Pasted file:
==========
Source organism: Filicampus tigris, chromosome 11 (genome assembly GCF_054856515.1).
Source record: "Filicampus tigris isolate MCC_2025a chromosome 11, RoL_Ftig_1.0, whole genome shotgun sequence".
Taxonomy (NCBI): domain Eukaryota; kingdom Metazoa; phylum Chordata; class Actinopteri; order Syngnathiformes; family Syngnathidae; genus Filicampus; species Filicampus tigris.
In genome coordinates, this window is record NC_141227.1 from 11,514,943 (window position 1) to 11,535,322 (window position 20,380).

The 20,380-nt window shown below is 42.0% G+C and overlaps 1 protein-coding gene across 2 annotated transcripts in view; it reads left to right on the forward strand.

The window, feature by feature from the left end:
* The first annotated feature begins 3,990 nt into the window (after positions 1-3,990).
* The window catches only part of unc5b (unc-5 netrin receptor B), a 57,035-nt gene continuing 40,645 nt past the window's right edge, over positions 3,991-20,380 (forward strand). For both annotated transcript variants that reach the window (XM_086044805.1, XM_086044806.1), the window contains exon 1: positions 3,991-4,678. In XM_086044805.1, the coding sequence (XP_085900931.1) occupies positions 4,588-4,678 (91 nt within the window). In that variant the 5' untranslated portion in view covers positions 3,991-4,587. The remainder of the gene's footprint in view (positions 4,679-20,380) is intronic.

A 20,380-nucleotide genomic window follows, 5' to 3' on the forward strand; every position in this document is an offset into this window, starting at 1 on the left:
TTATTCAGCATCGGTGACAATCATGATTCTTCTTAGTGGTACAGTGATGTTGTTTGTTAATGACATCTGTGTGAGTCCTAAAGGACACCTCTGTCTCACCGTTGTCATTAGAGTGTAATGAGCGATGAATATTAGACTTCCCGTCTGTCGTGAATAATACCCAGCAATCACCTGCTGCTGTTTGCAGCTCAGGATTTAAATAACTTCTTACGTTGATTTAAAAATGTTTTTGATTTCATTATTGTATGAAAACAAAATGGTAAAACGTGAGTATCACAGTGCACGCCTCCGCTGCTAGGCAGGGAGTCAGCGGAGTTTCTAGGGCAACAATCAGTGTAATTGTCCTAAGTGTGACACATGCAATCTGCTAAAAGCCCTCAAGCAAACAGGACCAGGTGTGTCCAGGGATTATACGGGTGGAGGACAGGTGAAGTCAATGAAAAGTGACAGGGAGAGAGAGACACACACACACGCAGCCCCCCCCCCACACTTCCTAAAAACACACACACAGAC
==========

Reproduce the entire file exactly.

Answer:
Source organism: Filicampus tigris, chromosome 11 (genome assembly GCF_054856515.1).
Source record: "Filicampus tigris isolate MCC_2025a chromosome 11, RoL_Ftig_1.0, whole genome shotgun sequence".
Taxonomy (NCBI): domain Eukaryota; kingdom Metazoa; phylum Chordata; class Actinopteri; order Syngnathiformes; family Syngnathidae; genus Filicampus; species Filicampus tigris.
In genome coordinates, this window is record NC_141227.1 from 11,514,943 (window position 1) to 11,535,322 (window position 20,380).

The 20,380-nt window shown below is 42.0% G+C and overlaps 1 protein-coding gene across 2 annotated transcripts in view; it reads left to right on the forward strand.

The window, feature by feature from the left end:
* The first annotated feature begins 3,990 nt into the window (after positions 1-3,990).
* The window catches only part of unc5b (unc-5 netrin receptor B), a 57,035-nt gene continuing 40,645 nt past the window's right edge, over positions 3,991-20,380 (forward strand). For both annotated transcript variants that reach the window (XM_086044805.1, XM_086044806.1), the window contains exon 1: positions 3,991-4,678. In XM_086044805.1, the coding sequence (XP_085900931.1) occupies positions 4,588-4,678 (91 nt within the window). In that variant the 5' untranslated portion in view covers positions 3,991-4,587. The remainder of the gene's footprint in view (positions 4,679-20,380) is intronic.

A 20,380-nucleotide genomic window follows, 5' to 3' on the forward strand; every position in this document is an offset into this window, starting at 1 on the left:
TTATTCAGCATCGGTGACAATCATGATTCTTCTTAGTGGTACAGTGATGTTGTTTGTTAATGACATCTGTGTGAGTCCTAAAGGACACCTCTGTCTCACCGTTGTCATTAGAGTGTAATGAGCGATGAATATTAGACTTCCCGTCTGTCGTGAATAATACCCAGCAATCACCTGCTGCTGTTTGCAGCTCAGGATTTAAATAACTTCTTACGTTGATTTAAAAATGTTTTTGATTTCATTATTGTATGAAAACAAAATGGTAAAACGTGAGTATCACAGTGCACGCCTCCGCTGCTAGGCAGGGAGTCAGCGGAGTTTCTAGGGCAACAATCAGTGTAATTGTCCTAAGTGTGACACATGCAATCTGCTAAAAGCCCTCAAGCAAACAGGACCAGGTGTGTCCAGGGATTATACGGGTGGAGGACAGGTGAAGTCAATGAAAAGTGACAGGGAGAGAGAGACACACACACACGCAGCCCCCCCCCCACACTTCCTAAAAACACACACACAGAC